Author(s): Giada Varra; Veronica Pepe; Renata Della Morte; Luca Cozzolino
Linked Author(s): Giada Varra, Renata Della Morte, Luca Cozzolino
Keywords: Urban flood; Bridge piers; Riemann problem; 2D Shallow water Equations; Finite Volume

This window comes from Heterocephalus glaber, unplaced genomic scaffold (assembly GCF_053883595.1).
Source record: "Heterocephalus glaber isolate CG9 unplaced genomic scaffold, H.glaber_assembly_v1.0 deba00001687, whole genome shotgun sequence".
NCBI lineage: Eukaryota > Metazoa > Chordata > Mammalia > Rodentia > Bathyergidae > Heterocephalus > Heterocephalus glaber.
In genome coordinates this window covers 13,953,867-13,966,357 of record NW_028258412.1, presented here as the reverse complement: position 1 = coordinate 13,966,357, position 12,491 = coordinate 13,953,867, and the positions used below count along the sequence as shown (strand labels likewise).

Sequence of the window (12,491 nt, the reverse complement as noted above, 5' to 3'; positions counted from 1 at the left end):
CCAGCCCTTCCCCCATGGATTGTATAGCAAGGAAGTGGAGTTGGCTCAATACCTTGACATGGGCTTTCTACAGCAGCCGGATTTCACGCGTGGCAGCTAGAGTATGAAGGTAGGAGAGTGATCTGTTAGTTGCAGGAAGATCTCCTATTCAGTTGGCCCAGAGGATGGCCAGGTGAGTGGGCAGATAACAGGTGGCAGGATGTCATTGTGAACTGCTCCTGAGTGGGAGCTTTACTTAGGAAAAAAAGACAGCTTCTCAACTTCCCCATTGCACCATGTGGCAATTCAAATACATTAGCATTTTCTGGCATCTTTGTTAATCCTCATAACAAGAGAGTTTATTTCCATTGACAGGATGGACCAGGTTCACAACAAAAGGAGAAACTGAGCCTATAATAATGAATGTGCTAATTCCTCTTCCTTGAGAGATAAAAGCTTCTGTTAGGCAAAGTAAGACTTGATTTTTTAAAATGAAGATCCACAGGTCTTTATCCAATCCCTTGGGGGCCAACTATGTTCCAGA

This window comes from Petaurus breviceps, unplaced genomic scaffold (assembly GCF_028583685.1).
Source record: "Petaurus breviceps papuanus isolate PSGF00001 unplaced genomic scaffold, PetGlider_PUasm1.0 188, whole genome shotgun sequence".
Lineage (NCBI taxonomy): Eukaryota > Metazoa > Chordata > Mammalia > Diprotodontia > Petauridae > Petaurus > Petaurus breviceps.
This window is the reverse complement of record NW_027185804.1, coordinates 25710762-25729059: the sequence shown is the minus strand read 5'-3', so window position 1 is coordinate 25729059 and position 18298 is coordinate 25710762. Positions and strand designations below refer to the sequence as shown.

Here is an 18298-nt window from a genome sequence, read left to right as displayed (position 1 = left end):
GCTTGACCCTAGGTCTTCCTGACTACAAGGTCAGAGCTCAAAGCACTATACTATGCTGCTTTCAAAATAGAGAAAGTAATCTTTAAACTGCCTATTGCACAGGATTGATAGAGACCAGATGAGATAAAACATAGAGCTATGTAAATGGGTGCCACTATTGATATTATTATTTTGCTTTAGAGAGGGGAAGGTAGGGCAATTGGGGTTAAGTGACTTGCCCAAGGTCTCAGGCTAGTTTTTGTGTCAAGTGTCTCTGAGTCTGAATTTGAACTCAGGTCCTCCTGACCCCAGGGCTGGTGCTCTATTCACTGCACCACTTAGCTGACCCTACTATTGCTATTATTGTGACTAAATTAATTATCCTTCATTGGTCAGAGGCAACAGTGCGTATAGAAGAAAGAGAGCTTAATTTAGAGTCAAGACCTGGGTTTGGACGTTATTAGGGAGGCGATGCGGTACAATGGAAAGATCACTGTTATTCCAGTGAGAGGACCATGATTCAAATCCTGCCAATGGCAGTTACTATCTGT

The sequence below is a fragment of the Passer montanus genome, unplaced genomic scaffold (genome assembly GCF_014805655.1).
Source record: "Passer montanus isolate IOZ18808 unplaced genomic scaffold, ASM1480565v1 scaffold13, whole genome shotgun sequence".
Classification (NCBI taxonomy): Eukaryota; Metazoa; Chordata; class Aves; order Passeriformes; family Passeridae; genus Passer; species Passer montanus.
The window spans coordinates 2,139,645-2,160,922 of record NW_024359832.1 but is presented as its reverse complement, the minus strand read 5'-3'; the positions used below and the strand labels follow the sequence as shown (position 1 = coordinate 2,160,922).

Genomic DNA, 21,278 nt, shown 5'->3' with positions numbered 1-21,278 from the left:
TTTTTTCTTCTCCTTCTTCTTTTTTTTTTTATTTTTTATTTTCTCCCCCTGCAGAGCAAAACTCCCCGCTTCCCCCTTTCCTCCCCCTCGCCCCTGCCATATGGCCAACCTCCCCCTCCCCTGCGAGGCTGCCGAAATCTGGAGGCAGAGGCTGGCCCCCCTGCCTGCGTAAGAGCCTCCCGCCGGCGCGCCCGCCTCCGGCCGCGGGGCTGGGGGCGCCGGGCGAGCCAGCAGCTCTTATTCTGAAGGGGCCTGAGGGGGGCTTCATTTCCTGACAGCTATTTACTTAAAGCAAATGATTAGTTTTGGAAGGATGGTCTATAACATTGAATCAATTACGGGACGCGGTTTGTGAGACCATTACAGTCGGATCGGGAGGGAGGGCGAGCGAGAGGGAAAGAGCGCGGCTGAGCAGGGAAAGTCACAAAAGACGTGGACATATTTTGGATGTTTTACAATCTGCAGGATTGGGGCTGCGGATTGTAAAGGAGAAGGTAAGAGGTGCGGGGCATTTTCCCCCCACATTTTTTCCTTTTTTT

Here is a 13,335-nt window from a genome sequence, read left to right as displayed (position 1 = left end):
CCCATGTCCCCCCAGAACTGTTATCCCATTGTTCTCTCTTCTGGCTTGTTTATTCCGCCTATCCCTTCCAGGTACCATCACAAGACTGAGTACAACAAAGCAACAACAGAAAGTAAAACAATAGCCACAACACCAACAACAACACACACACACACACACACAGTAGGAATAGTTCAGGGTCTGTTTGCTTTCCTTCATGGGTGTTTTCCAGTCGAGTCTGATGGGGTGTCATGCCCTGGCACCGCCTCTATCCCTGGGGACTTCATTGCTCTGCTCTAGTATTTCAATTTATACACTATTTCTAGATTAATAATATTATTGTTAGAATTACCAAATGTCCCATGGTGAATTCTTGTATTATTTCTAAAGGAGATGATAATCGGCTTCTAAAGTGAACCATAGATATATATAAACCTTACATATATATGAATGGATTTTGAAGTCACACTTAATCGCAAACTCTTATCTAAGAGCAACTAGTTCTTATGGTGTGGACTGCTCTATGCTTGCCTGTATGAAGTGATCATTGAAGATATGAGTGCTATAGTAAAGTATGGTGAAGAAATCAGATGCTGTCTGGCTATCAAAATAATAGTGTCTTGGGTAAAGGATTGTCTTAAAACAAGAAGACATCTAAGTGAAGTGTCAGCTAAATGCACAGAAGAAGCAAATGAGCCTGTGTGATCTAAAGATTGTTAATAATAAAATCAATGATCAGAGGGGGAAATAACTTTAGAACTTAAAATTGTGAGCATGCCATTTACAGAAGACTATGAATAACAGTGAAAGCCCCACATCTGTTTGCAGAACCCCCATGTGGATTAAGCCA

Abstract: River floodings may strike on urban areas, and practitioners are interested in the simulation of these events. Credible flooding representation requires that obstacles and structures, whose presence can influence the flow characteristics, are taken into account. This is evident for bridge piers, whose presence through the river cross-section may cause the flow level to rise and the overflow above the banks. The 2D Shallow water Equations, which are the preferred mathematical model for flood simulation of large areas, are usually solved employing the Finite Volume Method. In this class of schemes, the obstacles may be included as holes in the computational mesh with reflective boundary conditions representing the corresponding solid walls. Under this conceptual framework, the bridges are taken into account by representing the piers with an adequate mesh discretization where refinements are required to capture the pier geometry (Ratia et al., 2014). However, this procedure leads to increased computational time, as mesh refinement requires both smaller time steps and a higher number of computational cells. Alternative to the approach above, structures and obstacles can be represented in 2D Finite Volume schemes as appropriate internal boundary conditions (Zhao et al., 1994, Morales-Hernández et al., 2013, Ratia et al., 2014, Echevarribar et al., 2019, Cui et al., 2019). Under this framework, structures such as bridges can be represented using a line, corresponding to the bridge axis, through which an appropriate internal boundary condition is applied. In the literature, it has been proposed that internal boundary conditions introduced by structures and obstacles are treated as geometric discontinuities where an appropriate Rieman problem is solved exactly or approximately (Guerra et al., 2011, Han & Warnecke, 2014, Ratia et al. 2014, Cozzolino et al., 2014a, 2015, Echevarribar et al., 2019). Pepe et al. (2019) have used the Riemann problem concept to introduce constrictions and obstructions in the 1D Shallow water Equations model. The effect of a bridge on the flow can be interpreted as an obstruction with multiple opens along the bridge axis. This suggests extending the 1D formulation by Pepe et al. (2019) to the 2D case by taking into account the transverse velocity. In the present work, this approach is presented showing promising results. At some distance from the bridge, the mesh-hole method and the Riemann approach supply similar results, but the Riemann approach allows the use of a coarser mesh and larger computational steps leading to a reduced computational burden.